"Ethik is not only a boutique, but a true incubator of ethical fashion and entrepreneurship where monthly events touching ethical fashion and sustainable development take place," she said.
In the four years since Compagnie F took over Aurora, established by the Notre Dame de Grace YMCA in 1993, it has helped 142 Montreal-area women create 69 new businesses.
During that time, there have been 16 loans totalling $16,500 awarded and the payback has been 97.5 per cent -which would be the envy of banks and other commercial lenders.
Suarez said 62.5 per cent of those women had annual incomes before participating of less than $20,000, 60 per cent were between the ages of 18 and 35, and nearly 48 per cent were immigrants or visible minorities.
Provincewide, Karyne Talbot, coordinator of the Reseau Quebecois du credit communautaire, said 10 member loan circles (including Aurora) handed out 40 loans last year worth more than $108,000.
Sixty-two per cent of the recipients were women and, among them, 71 per cent had earned less than $20,000 a year (12 per cent had no income and 32 per cent were on some type of social or employment assistance). Eleven per cent were immigrants or from visible minorities, down from 25 per cent in 2008.
One year ago, Compagnie F also launched Investissement Femmes Montreal, one of five regional organizations created across Quebec to provide financial assistance to women through all stages of their businesses.
"We bring economic equality to women," says Roselyne Mavungu, generalmanagerof CompagnieF and president of Investissement-Femmes.
An entrepreneur herself as head of music publisher/distributor Editions Blue Hut, Mavungu proudly noted $500,000 has been lent to 30 budding businesswomen since January 2009.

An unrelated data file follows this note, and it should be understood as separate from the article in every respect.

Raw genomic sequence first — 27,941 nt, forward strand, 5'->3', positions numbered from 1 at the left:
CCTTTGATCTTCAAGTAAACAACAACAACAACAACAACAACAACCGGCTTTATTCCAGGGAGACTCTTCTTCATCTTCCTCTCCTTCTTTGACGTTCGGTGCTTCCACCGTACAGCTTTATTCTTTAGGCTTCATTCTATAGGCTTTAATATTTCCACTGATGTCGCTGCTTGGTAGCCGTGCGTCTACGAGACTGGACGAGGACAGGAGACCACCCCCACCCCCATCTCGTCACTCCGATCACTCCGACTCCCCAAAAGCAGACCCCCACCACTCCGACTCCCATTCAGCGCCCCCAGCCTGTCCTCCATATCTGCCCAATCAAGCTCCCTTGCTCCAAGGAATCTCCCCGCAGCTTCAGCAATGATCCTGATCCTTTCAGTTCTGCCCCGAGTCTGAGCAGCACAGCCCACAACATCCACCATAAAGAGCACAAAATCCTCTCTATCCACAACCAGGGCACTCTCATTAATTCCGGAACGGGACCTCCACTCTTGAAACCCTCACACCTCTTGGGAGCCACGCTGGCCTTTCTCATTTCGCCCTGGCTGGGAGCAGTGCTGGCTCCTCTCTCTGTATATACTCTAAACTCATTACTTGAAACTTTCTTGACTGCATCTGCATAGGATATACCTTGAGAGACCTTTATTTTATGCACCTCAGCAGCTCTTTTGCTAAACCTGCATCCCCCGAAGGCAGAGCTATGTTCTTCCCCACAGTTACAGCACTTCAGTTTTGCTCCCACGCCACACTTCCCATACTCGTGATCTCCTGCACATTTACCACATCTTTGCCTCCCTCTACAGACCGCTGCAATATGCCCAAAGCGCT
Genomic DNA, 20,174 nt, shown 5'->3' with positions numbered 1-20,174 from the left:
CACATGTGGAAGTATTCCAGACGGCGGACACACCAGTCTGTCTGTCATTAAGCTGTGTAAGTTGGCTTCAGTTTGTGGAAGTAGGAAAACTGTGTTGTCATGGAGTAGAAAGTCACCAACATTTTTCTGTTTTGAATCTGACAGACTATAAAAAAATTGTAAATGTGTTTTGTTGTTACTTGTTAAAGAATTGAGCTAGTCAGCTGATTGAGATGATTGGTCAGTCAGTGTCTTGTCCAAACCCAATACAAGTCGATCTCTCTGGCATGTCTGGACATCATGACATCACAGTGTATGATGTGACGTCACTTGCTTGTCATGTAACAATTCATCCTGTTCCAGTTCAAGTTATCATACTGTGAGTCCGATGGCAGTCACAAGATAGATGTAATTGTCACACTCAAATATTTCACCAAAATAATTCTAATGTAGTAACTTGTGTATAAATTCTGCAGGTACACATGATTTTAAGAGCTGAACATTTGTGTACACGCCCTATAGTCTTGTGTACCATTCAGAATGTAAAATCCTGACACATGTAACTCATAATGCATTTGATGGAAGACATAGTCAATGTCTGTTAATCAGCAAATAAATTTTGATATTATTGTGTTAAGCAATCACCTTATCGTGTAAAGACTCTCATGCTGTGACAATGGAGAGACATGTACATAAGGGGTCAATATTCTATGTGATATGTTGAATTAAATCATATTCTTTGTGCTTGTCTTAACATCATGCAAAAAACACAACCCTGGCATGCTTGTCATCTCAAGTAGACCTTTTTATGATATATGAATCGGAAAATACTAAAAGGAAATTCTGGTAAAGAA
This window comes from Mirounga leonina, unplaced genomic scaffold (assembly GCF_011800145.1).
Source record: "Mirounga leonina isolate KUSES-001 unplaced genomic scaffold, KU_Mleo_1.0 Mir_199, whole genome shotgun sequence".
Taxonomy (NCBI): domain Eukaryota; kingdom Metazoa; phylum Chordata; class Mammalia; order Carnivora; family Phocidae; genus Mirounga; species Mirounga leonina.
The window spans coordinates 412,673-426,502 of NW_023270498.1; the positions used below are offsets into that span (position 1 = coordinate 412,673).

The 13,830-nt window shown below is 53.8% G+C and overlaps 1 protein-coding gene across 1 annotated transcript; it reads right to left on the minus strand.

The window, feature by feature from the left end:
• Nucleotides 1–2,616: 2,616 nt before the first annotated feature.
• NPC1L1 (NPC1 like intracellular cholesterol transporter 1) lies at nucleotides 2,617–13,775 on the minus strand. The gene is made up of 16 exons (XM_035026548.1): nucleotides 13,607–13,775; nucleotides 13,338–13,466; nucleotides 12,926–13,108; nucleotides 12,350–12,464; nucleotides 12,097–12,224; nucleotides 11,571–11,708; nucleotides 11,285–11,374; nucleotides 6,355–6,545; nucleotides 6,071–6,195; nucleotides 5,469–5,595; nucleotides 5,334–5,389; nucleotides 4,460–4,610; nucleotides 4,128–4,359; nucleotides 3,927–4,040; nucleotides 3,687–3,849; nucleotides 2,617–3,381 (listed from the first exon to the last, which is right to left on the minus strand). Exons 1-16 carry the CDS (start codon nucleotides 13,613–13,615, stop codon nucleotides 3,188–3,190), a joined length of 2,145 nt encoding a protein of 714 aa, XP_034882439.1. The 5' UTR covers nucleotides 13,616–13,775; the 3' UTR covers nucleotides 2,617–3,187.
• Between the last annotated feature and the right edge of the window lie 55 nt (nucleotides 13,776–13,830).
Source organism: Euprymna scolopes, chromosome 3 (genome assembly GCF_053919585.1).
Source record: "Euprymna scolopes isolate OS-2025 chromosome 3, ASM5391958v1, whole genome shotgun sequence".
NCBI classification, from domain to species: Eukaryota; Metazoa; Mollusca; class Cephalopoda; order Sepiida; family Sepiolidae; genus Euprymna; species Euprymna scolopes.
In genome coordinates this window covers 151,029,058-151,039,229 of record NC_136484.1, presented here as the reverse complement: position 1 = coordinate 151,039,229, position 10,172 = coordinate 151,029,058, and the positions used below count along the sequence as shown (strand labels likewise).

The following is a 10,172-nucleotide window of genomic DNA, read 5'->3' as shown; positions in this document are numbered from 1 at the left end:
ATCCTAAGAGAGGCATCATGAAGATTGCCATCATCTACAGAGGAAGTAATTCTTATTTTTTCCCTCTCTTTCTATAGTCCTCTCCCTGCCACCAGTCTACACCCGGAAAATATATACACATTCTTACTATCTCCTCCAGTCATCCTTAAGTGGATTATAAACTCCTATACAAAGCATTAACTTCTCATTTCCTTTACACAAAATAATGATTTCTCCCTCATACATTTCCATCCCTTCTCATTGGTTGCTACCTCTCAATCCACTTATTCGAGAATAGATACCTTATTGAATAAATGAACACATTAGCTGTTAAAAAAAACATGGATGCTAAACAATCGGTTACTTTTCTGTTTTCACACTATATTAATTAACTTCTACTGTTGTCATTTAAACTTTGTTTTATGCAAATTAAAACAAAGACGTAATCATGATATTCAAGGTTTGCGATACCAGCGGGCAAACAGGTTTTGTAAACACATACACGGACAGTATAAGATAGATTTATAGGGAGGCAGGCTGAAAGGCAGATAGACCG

The investment in a single project -the money comes from the Department of Economic Development -ranges from $1,000 to $25,000 for a maximum of five years.
"More than 100 women have come to us so far because our services are dedicated to them," Mavungu said.
On the Web: www.compagnie-f.org
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One million and counting
CIBC World Markets Inc. estimates one million Canadian women will own a small business by the end of this year. An Ernst&Young report released in April -Scaling up: Why Women-owned Businesses Can Recharge the Global Economy - points to compelling research supporting the importance of investing in female entrepreneurs.
-¶The number of self-employed women in Canada has surged 50 per cent since the early 1990s, to about 800,000.
-¶The number of female-owned businesses is growing 60 per cent faster than those run by men, according to CIBC.
-¶Women in Canada make up a larger share of the self-employed than in any other country, according to data from the Organization for Economic Co-Operation and Development.
-¶Women in Canada own and/or operate 30 per cent of all firms, according to the Bank of Montreal's Institute for Small Business.